Both at Duke and across the country, faculty are designing and evaluating their teaching in new ways to support and enhance student learning. Faculty are reaching wider communities of students through online teaching, in both large and small classes. Others are exploring active learning techniques, sometimes even “flipping” their classes, to more fully engage their students.

This academic year CIT will host “New Opportunities for Student Learning,” a selection of speakers who will explore these and other developments in teaching. Additional speakers for fall and more details will be added within the next few weeks on the CIT website, but the current list is below. All presentations will be in the late afternoon after 3 pm, specific times to be determined.

October 9: Mine Çetinkaya-Rundel, Assistant Professor of the Practice, Department of Statistical Sciences, will speak and answer questions about teaching  Statistics 104: Data Analysis and Statistical Inference as an online course in summer 2013.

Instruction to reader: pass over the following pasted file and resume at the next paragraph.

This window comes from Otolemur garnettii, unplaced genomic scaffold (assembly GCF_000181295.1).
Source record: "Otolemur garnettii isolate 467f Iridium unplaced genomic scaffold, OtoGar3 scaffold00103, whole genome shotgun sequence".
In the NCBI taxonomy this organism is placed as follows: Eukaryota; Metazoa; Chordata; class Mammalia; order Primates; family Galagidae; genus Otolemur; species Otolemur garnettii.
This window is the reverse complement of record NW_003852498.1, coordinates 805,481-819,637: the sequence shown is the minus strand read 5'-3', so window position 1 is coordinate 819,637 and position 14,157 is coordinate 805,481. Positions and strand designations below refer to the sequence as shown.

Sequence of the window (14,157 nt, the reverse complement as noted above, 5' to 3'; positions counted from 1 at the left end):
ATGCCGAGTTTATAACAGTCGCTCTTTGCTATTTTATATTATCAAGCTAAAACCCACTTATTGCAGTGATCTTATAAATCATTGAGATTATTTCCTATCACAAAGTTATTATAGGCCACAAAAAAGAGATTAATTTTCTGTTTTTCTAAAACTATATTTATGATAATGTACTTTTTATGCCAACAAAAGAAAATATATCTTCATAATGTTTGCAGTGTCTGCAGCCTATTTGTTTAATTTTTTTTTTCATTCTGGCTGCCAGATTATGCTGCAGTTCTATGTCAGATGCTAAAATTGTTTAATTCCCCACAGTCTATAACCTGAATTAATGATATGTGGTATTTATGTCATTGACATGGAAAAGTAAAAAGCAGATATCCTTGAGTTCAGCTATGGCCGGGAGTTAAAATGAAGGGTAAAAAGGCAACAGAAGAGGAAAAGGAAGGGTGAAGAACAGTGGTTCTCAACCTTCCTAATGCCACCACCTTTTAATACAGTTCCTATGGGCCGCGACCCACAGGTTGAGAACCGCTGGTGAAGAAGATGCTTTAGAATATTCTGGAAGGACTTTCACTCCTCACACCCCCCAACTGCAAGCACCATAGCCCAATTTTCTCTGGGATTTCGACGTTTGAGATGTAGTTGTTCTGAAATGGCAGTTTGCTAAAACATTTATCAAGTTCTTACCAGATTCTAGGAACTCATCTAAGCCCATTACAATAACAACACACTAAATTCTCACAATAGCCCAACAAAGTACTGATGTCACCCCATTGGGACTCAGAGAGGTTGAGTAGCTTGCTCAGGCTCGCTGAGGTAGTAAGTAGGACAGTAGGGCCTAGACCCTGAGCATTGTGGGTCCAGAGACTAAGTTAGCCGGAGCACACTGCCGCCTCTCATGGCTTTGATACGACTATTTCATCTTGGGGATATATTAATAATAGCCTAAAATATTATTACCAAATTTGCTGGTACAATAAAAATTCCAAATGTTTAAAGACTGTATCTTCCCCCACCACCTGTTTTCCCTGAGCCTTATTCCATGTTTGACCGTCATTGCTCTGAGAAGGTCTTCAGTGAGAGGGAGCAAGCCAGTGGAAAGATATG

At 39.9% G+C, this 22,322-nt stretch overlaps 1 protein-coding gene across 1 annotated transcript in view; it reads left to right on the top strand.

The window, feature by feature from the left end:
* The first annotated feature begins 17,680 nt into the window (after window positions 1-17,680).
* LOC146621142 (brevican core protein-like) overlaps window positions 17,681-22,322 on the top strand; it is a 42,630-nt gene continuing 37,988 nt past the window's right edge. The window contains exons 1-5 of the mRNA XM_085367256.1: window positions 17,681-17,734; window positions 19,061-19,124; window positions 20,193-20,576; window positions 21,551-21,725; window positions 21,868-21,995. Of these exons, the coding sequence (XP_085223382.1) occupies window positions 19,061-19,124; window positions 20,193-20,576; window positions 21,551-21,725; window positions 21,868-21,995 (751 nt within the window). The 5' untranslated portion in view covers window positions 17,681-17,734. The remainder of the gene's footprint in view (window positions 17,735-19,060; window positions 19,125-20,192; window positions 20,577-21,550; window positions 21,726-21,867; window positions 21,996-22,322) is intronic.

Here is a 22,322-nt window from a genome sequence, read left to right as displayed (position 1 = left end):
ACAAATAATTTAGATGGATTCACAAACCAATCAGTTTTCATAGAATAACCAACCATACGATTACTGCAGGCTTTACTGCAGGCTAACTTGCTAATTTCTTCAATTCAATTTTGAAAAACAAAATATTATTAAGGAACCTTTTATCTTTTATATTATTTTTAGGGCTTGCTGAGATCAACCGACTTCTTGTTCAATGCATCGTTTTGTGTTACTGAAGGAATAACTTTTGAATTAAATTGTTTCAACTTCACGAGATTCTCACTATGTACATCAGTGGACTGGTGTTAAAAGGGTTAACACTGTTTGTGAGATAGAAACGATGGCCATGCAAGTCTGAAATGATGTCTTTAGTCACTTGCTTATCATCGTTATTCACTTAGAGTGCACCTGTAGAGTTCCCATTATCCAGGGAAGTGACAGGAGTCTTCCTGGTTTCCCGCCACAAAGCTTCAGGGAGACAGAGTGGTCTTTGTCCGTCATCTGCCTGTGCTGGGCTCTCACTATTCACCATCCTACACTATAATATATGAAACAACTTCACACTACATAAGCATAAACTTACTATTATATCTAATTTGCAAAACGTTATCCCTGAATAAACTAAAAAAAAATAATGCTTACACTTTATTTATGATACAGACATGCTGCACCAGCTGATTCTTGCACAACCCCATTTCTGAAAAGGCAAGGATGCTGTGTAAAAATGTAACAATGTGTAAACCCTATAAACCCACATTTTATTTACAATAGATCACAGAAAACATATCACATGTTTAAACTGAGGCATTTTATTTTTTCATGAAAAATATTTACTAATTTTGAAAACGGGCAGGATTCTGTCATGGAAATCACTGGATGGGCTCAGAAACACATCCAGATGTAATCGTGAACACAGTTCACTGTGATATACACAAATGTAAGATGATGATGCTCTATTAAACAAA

November 13: Al Filreis, Kelly Professor, Faculty Director of the Kelly Writers House, and Director of the Center for Programs in Contemporary Writing, University of Pennsylvania, will speak about his experiences teaching interactive, engaging humanities courses with technology, including the extremely popular Coursera MOOC course Modern & Contemporary American Poetry (“ModPo”), which runs for its second time beginning September 7, 2013.

We hope you will plan to join us!

Amy Kenyon

Amy plans, implements and assesses faculty development programs for the improvement of teaching and learning, provides programs and resources designed to increase understanding of the teaching-learning process and manages personnel and other resources for the Center for Instructional Technology. Her interests are in course and program design, curriculum mapping, assessment, engaging teaching strategies for student learning, and e-textbooks, e-readers and open learning materials.

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